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Poster: HektorT Date: Jul 22, 2010 1:30am
Forum: feature_films Subject: Re: Another list of movies in question

Some clarification, as different people seem to take my post differently.

@elmagno: The Harvard Review, founded in 1887, is one of the most respected legal publications in the USA. Its members are selected based on excellence in legal scholarship. Former members of the Harvard Law Review include Chief Justice of the US Supreme Court, John Roberts and President of the USA, Barack Obama.

I say evidence indicates" because I once saw a website related to video cellar that contained this information. However, I don't know anything else about him. I say "he is apparently" because when I google the name of the owner of copyrightdata.org the only match I get is an IP lawyer at a Silicon valley law firm who was an editor of the Harvard Law Review. I have no quick and easy way of knowing if it is the same person.

I wrote copyrightdata.org but it should be copyrightdata.com

So I'm just trying to state facts as facts and stuff that is not verified as something I found but have not verified.

So I have two sources of free legal advice. One comes from copyrightdata.com whose editor is apparently a practicing IP lawyer who was an editor of the Harvard Law Review. The other source is from Video Cellar a smart, knowledgeable and helpful guy who states that he is not an expert. I further added that he is a history teacher (e.g. Law is not his professional area of expertise) and that he is probably Australian (so I assume he is less familiar with American law than an American trained legal professional). Lacking other information I assume that people are most familiar with the laws of their own country. An example: Once my company was ready to sign a US distribution deal for the product of a British company. When I gave my US law firm a copy of the contract for review they said, "We can't review this because it is UK law. So we don't know what it means".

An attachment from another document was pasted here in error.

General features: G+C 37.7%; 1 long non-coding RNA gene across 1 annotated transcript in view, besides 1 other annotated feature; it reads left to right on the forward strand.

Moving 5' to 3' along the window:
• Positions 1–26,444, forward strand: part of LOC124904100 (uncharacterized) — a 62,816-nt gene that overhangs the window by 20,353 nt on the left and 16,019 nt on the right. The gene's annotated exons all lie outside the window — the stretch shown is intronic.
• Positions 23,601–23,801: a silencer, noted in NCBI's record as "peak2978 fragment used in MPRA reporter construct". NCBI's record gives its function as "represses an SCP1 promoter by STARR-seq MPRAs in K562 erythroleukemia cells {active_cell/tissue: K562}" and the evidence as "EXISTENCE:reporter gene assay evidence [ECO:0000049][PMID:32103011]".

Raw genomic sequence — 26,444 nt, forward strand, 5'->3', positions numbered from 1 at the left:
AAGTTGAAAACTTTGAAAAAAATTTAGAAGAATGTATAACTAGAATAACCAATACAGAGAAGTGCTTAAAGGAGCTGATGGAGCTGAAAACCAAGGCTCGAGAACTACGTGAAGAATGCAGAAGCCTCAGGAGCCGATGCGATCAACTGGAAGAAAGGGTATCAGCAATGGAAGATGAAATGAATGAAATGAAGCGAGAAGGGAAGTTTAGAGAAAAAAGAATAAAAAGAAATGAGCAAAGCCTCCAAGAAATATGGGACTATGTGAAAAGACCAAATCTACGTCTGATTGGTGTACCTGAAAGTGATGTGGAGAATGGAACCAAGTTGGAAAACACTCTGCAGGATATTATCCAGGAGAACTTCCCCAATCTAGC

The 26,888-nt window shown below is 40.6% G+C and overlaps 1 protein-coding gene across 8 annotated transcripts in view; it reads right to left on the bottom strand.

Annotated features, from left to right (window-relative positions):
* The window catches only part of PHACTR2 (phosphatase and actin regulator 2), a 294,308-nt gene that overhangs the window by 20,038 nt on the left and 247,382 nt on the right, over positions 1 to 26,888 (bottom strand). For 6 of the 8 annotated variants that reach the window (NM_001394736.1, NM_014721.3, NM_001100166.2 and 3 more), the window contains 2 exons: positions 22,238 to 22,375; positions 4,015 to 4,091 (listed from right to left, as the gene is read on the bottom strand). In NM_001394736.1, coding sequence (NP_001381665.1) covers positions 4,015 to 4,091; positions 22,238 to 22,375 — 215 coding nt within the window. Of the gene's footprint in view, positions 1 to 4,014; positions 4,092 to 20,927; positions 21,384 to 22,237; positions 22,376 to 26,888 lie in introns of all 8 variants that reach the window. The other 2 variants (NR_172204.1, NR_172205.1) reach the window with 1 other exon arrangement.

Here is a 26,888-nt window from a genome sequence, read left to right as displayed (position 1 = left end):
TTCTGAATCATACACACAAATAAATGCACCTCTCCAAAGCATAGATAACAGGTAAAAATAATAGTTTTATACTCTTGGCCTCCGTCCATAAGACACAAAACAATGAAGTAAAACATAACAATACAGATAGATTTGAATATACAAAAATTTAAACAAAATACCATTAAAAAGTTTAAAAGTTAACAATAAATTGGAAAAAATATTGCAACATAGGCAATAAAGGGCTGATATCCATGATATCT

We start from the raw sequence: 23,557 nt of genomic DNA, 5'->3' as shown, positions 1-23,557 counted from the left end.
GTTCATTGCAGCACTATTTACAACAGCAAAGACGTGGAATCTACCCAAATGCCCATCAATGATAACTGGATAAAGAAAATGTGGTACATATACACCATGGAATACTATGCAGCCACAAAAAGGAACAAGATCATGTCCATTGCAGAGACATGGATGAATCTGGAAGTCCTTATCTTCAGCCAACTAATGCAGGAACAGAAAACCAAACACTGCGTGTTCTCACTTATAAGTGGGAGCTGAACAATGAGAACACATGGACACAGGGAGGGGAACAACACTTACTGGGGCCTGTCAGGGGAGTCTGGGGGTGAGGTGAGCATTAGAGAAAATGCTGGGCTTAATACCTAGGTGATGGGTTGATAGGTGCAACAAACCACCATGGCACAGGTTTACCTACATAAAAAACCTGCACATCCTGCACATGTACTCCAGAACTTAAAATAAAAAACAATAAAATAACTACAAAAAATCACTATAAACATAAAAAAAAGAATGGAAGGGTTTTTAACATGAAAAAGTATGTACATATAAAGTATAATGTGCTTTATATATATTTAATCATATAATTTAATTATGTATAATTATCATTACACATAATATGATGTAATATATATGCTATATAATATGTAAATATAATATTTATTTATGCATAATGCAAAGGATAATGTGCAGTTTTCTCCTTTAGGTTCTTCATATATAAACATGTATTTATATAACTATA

To the point:

The discrepancy I have always found between several available sources concerning copyright law on US films is for films published between 1964-1977.

http://chart.copyrightdata.com/index.php says:

Prior to 1978, accurate registration was required to secure a copyright after publication. Furthermore, filing was required to be prompt.
After 1978, timeliness was not required. From March 1989, registration is optional.

However many other sources indicate that prior to 1978 the registration was optional as well

That's what I asked my FCC lawyer friend (who is now an IP lawyer in the private sector) about because I couldn't really resolve the discrepancy.

So maybe the discrepancy comes from the fact that pre-1978 filing is optional due to a retroactive clause in the 1976 law which allowed films published after 1964 to be registered anytime during the first 28 years.

That is stated in the circ 15 link posted by Moongleam:
"In cases where no original registration or renewal registration is made before the expiration of the 28th year, important benefits can still be secured by filing a renewal registration at any time during the renewal term"

That alone means that non-registration would not make them PD (because once the go in to the Public Domain they can't come out -- unless they are GATT eligible), but it doesn't give them statutory copyright unless they are registered either. So this may be a special case. Do such films have common law copyright? That's my question.